Driving Today

Nissan Quest: Minivan to the Max

We’ve added the all-new Nissan Quest to the short list of really good minivans.

When we evaluate most cars, the driving dynamics come first: Acceleration, handling and comfort are the headline items. But with minivans, things are different. It’s all about how they transport people and stuff -- and the new Nissan Quest is a solid case in point. Instead of concentrating only on improved driving dynamics, Nissan engineers built in a number of useful and innovative features, like the power-sliding side doors that easily unlock and open with a single touch, even when your hands are full. In fact, a lot of effort went into what in many vehicles is an afterthought: the rear passenger space. It offers power-operated windows for second-row passengers and quick-release fold-flat second- and third-row seats that create a long, level-load floor. The area behind the third row features a permanent rear-storage well that provides a large, flexible space for keeping items out of sight.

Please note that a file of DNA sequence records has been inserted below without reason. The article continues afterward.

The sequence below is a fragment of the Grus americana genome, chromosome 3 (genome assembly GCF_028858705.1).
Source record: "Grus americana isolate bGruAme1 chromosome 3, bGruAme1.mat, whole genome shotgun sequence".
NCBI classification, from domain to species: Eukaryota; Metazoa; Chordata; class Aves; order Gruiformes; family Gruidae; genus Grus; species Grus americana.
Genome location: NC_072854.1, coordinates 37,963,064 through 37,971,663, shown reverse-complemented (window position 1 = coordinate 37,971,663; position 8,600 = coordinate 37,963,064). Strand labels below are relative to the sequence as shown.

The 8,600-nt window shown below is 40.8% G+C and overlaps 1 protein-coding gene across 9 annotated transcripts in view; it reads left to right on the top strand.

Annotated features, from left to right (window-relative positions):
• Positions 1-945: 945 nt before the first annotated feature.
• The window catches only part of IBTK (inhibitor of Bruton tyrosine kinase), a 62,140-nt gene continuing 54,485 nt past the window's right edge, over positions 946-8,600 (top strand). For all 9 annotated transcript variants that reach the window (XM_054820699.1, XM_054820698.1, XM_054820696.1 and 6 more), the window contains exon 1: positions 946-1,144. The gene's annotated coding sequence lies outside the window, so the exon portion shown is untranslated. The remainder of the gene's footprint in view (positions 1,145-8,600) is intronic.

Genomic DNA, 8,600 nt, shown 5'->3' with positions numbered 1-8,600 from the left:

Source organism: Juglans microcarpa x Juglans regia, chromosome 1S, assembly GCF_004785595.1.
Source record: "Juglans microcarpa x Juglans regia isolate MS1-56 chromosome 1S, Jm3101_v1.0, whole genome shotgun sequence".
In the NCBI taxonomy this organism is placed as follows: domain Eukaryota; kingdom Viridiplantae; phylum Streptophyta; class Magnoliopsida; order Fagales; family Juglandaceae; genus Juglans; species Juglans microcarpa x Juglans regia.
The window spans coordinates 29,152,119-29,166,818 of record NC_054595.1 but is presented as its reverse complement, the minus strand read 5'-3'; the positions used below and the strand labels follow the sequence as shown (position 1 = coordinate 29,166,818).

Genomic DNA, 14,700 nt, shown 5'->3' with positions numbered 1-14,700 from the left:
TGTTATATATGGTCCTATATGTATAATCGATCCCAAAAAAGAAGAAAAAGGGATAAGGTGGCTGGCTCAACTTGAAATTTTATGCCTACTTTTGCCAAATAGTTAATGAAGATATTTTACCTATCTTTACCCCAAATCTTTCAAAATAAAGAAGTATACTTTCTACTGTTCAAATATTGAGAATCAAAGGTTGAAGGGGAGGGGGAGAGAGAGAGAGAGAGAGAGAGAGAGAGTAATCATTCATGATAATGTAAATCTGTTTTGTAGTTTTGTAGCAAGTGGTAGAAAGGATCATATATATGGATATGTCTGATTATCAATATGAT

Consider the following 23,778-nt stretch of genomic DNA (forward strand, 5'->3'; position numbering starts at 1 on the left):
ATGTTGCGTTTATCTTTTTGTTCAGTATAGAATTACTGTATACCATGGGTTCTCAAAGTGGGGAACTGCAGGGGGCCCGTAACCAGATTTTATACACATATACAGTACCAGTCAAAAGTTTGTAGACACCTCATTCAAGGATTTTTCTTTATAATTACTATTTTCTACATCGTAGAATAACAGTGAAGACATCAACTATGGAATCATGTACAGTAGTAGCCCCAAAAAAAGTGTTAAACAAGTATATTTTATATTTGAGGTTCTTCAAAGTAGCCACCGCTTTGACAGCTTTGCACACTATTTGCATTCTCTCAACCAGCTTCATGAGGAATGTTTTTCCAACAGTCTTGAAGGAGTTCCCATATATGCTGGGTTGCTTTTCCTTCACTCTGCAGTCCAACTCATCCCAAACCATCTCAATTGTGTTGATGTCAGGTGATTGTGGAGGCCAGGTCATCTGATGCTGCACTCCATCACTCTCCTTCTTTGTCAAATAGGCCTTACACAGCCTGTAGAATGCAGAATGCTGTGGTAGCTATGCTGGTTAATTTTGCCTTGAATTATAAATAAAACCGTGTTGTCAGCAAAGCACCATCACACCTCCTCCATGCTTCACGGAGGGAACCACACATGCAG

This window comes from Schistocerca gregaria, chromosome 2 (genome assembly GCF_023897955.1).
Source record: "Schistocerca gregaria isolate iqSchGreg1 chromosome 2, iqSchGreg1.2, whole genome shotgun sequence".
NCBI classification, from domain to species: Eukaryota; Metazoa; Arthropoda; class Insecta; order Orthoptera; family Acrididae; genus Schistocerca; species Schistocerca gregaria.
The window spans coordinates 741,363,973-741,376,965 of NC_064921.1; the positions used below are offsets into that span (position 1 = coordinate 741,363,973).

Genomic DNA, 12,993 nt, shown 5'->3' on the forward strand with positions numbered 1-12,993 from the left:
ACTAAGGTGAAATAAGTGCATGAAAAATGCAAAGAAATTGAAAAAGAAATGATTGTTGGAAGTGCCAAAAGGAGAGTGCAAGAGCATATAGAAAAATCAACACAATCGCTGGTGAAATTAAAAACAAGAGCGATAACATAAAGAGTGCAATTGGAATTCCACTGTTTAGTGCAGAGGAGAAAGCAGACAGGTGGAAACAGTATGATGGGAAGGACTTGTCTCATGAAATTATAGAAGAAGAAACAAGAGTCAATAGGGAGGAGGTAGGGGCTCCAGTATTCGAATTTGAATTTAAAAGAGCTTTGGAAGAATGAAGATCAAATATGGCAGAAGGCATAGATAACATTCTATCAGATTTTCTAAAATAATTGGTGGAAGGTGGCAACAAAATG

The twin bucket seats in the second row flank a removable console with cupholders, and the available 11-inch color TV monitor in the rear has an auto-brightness function to contend with varying light levels that you’ll encounter as you motor through the countryside. Oh, yes, and the Quest has an engine too. The 3.5-liter V-6 delivers 260 horsepower, and it is backed by Nissan’s Xtronic CVT Continuously Variable Transmission with adaptive shift control. The engine-transmission combination gives the Quest a fuel economy that is estimated at 19 miles per gallon in the city and 24 mpg on the highway.

So how does it drive? Well, just fine, thank you. Its handling isn’t quite as involving as the Honda Odyssey, but its four-wheel independent suspension gives it a handling precision you might not expect in a minivan. That impression is aided by the Quest’s vehicle-speed-sensitive rack-and-pinion power steering. In total, the Nissan Quest, which has a base price of about $28,000, is worthy of attention in the competitive minivan field.



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